RIVM: An American study does not prove that vaccines prevent transmission of the virus

RIVM: An American study does not prove that vaccines prevent transmission of the virus

For a moment, the Coronavirus has not completely controlled the news. The focus has been on the political The Hague, but the Corona crisis is still raging. The hassle surrounding the vaccination campaign also attracted attention. There was also positive news from that front.

Among other things, NOS spoke with Jaap Van Dessel, director of the RIVM’s Center for Infectious Disease Control (CIB), and Jaco Walinga, the lead model designer for the same RIVM.

There was good news this week about vaccinations from the United States. Not only do the Pfizer / BioNtech and Moderna vaccines protect well against covid-19 infection, they also appear to significantly reduce the risk of virus transmission.

Van Dessel: Well that’s what you’re saying this search Actually there is nothing left. The study revolves around the extent to which a vaccine provides protection from covid-19 infection. Participants are primarily health care and emergency services personnel, and people at risk of increased exposure. In these interim results – because it is – you see these people are well protected after vaccination. But it has not been measured whether vaccination limits the transmission of the virus. “

Is the response to this study very positive?

Van Dessel: “It’s a great study, with hopeful initial results. But the explanation is that NOS also gave itIt goes too far. The study proved that these vaccines are effective against diseases. The question then is whether the conclusion that I reached earlier, that vaccination prevents transmission, is justified on the basis of such an investigation. “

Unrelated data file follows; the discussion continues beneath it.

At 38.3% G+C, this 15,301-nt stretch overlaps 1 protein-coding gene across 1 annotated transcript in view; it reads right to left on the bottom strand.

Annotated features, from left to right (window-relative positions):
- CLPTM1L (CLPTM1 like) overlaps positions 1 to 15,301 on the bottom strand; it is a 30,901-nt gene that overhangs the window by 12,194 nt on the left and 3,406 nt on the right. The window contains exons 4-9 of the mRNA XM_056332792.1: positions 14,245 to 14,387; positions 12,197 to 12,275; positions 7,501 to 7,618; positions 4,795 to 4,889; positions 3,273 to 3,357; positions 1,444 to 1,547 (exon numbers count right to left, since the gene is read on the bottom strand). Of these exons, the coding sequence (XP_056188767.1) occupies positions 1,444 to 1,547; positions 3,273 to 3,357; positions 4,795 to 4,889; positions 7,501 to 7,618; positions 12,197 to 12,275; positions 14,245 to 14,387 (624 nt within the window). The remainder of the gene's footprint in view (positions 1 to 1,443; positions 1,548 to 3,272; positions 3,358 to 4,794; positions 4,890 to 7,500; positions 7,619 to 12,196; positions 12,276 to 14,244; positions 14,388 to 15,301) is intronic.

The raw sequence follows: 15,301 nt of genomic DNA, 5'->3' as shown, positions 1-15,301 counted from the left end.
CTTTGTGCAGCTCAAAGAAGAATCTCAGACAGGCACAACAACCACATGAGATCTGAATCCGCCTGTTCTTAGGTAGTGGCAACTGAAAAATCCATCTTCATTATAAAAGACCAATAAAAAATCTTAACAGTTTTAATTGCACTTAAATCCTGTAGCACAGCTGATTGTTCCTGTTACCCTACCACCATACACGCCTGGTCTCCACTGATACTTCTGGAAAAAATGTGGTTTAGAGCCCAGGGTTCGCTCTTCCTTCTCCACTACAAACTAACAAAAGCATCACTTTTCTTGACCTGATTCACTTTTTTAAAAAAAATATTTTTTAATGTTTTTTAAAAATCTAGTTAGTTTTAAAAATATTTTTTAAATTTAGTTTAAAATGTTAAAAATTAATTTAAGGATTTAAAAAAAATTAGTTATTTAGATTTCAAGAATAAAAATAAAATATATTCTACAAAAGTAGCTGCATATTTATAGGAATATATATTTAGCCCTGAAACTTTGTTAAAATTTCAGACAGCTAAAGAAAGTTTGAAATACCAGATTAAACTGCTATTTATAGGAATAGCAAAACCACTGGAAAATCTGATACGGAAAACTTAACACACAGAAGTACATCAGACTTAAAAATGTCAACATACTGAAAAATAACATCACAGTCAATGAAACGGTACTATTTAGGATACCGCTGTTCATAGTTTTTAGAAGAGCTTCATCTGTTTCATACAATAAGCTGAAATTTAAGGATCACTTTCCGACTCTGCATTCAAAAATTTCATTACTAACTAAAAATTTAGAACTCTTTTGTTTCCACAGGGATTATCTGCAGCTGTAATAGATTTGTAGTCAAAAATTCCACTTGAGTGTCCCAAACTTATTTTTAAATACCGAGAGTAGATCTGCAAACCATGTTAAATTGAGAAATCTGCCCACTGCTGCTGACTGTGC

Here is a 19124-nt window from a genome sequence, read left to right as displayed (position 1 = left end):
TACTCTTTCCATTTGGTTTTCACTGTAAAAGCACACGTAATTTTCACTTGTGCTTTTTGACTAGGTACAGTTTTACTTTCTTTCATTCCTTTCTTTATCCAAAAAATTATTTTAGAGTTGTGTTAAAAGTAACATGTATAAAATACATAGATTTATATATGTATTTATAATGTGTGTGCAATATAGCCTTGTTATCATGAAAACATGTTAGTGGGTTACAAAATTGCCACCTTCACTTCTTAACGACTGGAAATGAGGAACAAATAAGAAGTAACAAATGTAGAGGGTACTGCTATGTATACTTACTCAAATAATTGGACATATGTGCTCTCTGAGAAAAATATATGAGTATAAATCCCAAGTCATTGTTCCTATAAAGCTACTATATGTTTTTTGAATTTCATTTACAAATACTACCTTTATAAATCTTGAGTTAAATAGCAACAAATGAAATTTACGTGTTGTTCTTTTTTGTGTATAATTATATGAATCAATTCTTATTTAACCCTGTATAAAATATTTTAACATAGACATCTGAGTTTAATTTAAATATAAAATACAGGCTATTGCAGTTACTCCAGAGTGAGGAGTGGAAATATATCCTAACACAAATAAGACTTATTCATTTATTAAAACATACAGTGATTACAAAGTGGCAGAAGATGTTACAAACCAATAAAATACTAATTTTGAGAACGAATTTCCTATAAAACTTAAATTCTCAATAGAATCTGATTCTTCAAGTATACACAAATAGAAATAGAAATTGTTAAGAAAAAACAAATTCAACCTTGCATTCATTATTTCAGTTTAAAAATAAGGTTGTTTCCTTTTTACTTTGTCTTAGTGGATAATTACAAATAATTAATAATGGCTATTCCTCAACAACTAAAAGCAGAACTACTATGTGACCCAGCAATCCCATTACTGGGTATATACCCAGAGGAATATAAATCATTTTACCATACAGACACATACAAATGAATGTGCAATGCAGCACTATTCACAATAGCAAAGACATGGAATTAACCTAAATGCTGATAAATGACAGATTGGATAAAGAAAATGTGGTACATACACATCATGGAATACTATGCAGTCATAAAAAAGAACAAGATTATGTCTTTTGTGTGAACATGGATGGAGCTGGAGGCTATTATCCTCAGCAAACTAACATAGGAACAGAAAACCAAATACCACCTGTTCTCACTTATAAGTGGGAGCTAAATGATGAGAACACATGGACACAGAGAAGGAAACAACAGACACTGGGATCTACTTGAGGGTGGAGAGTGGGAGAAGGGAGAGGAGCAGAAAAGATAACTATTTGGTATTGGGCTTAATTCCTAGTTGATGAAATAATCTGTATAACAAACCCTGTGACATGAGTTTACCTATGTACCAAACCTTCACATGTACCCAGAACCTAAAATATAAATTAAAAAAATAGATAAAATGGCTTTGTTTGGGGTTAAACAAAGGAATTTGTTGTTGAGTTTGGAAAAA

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“Moreover, it was examined whether people who had been vaccinated with a throat virus had complaints. This was almost always the case, barring over 10 percent. These results are in line with results from previous studies in Israel and the UK, for example. But this is not the case. As it appears that vaccination actually reduces transmission of the virus, that is, it prevents you from infecting another person.This was not the subject of study in the study.

So what are the limits of studying?

Van Dissel: “This is a group study in which caregivers, firefighters, etc. have been followed. To prove that vaccination also reduces transmission, you have to demonstrate that the vaccinated person infects fewer people, in a natural environment where you also encounter unvaccinated people. He has not been investigated and certainly has not been proven. “

Of the 3,950 participants in the CDC study, 72 percent were between the ages of 18 and 49 and 62 percent were women. Moreover, 86 percent of the research group were white. Not a representative choice for residents of the United States. Does this affect the rhetoric?

Van Dissel: “It is a very hopeful study because it shows that the virus occurs less frequently in vaccines, but there are several explanations for that. For example, the collective effect: in one place everyone gets vaccinated so everyone coughs less. You build your own virus-free bubble. Moreover, the research was also very limited in age groups. There were very few elderly people among them. “

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“We know from a magazine published two weeks ago in The Lancet A Danish study That among the elderly, at least in Denmark, a second infection occurs more often despite the previous first infection. Anyway more often than the younger groups. “

You have a lot of comments.

Van Dissel: “Again, it’s really a good study, but you must always criticize: What exactly do you say and what conclusions can we draw?”

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